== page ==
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Charter amendment proposal would dissolve HART

by Gordon Pang, Star Advertiser

City Council Chairman Ikaika Anderson wants voters to abolish the Honolulu Authority for Rapid Transportation and transfer oversight of the island’s troubled rail construction project to an agency that answers directly to the mayor.

In response, HART Executive Director and CEO Andrew Robbins said he’s worried the timing of Anderson’s resolution on the proposal could put a crimp in the city’s timetable for having its project recovery plan approved as required by the Federal Transit Administration before it releases $755 million promised for the $9.2 billion project.

Anderson is slated to introduce the resolution Monday that would place on the November 2020 general election ballot a proposed amendment to the City Charter dissolving the semi-autonomous HART and moving its responsibilities for construction of Hawaii’s most expensive public works project to the Department of Transportation Services.

The move would provide better accountability and oversight, Anderson said, and give the city’s elected officials direct responsibility for the project’s progress.

“HART was an experiment the city tried and, I believe, failed,” said Anderson, who is firmly in support of rail.

HART was established by a charter amendment passed by Oahu voters in 2010 and began operating in July 2011. An unpaid, 10-member HART board was created with three members appointed by the Council and three by the mayor, plus two voting ex-officio members made up of the state and city transportation directors, and a ninth voting member selected by the other eight. The 10th member is the nonvoting ex-officio director of planning and permitting.

The board selects the agency’s executive director/chief executive officer but final say over the HART budget still rests with the mayor and the Council.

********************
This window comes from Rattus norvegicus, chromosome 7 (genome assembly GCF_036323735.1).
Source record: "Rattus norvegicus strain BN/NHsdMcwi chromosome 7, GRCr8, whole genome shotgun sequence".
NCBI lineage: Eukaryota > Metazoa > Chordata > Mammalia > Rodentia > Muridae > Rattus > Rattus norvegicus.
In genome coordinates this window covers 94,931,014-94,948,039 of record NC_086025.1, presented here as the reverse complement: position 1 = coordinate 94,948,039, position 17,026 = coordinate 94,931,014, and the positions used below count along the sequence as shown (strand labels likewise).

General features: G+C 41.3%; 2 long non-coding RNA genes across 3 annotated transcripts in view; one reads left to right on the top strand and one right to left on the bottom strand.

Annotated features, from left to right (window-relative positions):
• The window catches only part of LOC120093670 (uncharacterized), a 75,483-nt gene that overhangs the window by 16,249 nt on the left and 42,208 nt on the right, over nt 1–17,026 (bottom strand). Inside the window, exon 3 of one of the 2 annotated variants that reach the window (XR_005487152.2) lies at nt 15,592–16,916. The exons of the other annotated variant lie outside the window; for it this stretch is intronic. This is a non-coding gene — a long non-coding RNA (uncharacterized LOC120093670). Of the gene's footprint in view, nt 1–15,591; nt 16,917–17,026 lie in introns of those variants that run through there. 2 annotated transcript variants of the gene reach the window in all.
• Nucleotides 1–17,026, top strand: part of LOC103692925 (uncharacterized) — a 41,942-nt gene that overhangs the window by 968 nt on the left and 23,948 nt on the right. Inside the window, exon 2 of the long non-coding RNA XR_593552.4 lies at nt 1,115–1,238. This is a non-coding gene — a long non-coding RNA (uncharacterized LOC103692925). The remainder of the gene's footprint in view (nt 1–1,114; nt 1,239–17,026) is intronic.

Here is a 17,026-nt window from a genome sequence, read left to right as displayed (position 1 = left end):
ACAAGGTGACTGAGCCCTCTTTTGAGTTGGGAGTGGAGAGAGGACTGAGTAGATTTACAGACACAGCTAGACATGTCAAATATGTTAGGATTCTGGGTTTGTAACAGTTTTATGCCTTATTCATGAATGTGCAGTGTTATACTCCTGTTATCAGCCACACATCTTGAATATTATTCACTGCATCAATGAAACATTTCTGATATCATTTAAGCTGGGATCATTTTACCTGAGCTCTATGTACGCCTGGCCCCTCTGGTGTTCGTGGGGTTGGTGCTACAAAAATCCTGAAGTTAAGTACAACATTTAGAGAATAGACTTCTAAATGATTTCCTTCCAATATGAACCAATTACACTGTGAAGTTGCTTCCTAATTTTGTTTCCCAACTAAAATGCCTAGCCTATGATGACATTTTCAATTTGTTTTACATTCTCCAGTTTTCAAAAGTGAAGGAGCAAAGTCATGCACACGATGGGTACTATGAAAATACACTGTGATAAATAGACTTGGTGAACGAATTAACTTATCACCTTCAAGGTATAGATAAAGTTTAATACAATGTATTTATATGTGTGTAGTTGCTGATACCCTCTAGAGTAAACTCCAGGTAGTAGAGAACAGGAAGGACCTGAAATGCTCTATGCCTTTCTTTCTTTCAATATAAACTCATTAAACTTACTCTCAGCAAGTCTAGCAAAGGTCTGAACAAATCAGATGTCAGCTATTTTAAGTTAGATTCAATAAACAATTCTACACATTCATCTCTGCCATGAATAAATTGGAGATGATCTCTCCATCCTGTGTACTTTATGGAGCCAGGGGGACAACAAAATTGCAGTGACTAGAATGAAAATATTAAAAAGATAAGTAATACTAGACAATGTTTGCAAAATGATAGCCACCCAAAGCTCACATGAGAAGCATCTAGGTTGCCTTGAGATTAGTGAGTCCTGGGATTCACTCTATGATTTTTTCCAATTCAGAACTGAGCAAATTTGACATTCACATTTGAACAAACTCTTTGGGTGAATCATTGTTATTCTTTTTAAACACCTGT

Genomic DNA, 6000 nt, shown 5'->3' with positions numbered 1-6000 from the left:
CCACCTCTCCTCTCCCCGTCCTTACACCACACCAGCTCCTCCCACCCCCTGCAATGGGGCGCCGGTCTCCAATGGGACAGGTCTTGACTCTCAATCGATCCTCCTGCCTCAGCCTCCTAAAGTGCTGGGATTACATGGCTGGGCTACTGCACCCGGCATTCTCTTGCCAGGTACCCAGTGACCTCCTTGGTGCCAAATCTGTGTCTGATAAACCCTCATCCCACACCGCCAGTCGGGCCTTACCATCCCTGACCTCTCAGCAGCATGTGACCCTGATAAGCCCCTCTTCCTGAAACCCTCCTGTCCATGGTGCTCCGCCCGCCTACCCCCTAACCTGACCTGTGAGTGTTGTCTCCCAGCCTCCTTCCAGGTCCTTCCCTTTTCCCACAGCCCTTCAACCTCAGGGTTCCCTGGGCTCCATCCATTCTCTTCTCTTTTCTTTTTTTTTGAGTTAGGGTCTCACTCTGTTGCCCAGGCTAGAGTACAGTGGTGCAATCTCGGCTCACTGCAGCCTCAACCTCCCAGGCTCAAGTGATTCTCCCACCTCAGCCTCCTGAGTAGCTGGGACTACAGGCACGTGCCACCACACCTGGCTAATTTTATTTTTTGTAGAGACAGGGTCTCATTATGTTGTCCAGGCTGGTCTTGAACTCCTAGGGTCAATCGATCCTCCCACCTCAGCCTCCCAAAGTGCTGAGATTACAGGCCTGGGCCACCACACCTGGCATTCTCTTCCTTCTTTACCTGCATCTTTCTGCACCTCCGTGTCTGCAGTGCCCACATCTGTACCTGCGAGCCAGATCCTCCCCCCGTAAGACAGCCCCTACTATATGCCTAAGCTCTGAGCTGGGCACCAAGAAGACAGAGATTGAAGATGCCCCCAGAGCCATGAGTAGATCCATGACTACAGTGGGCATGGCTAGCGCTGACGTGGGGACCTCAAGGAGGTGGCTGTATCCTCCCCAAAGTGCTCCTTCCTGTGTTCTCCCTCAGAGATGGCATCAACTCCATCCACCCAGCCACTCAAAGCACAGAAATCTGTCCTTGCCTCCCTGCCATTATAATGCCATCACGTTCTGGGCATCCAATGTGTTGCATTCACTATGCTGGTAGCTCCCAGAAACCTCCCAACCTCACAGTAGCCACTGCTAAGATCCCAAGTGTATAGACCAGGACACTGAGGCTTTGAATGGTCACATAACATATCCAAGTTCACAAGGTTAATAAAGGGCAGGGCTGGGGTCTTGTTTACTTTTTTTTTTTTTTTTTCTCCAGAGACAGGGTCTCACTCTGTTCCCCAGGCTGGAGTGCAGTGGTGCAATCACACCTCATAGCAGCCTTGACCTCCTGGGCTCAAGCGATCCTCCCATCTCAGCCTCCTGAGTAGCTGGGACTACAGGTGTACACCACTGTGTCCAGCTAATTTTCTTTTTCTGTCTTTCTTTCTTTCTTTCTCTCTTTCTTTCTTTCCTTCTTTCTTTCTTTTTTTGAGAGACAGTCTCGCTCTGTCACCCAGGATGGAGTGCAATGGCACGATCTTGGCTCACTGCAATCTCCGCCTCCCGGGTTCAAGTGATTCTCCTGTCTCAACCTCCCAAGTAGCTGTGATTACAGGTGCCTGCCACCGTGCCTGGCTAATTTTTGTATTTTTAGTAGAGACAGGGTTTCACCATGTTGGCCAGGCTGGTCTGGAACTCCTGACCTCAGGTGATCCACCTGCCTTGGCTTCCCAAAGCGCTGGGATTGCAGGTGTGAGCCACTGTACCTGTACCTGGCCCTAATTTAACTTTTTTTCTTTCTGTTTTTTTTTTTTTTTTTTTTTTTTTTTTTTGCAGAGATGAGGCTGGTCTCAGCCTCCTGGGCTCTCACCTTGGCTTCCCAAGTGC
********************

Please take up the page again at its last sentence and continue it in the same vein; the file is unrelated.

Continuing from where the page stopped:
The main argument for establishing a quasi-independent HART was that such a setup takes project management out of the sphere of political influence by keeping the city’s elected officials one step removed. Prior to that, HART’s functions were part of a division within DTS.

Anderson said the opposite has happened, with elected officials unable to do much as the project’s price tag swelled from $5.3 billion in 2012 to $9.2 billion in 2018. The initial opening date of the full East Kapolei-to- Ala Moana line was pushed back to December 2025.

According to Anderson’s resolution, the project has been beset by “numerous setbacks, significant delays, legal actions, leadership changes.”

Anderson also brought up the FTA’s demand of a recovery plan after withholding $755 million of a promised $1.55 billion contribution as a result of the project’s escalating price tag. Meanwhile, he said, the project has been the subject of various audits and is the target of a federal investigation that’s resulted in a subpoena of HART records.

“There is a lack of direct accountability to the people of Honolulu,” Anderson said.

He questioned why the HART board would not give up its closed-session minutes to either the state auditor or under federal subpoena.

“I believe that sends a terrible message to the federal government and to the FTA when HART is not willing to cooperate with a federal government agency,” he said.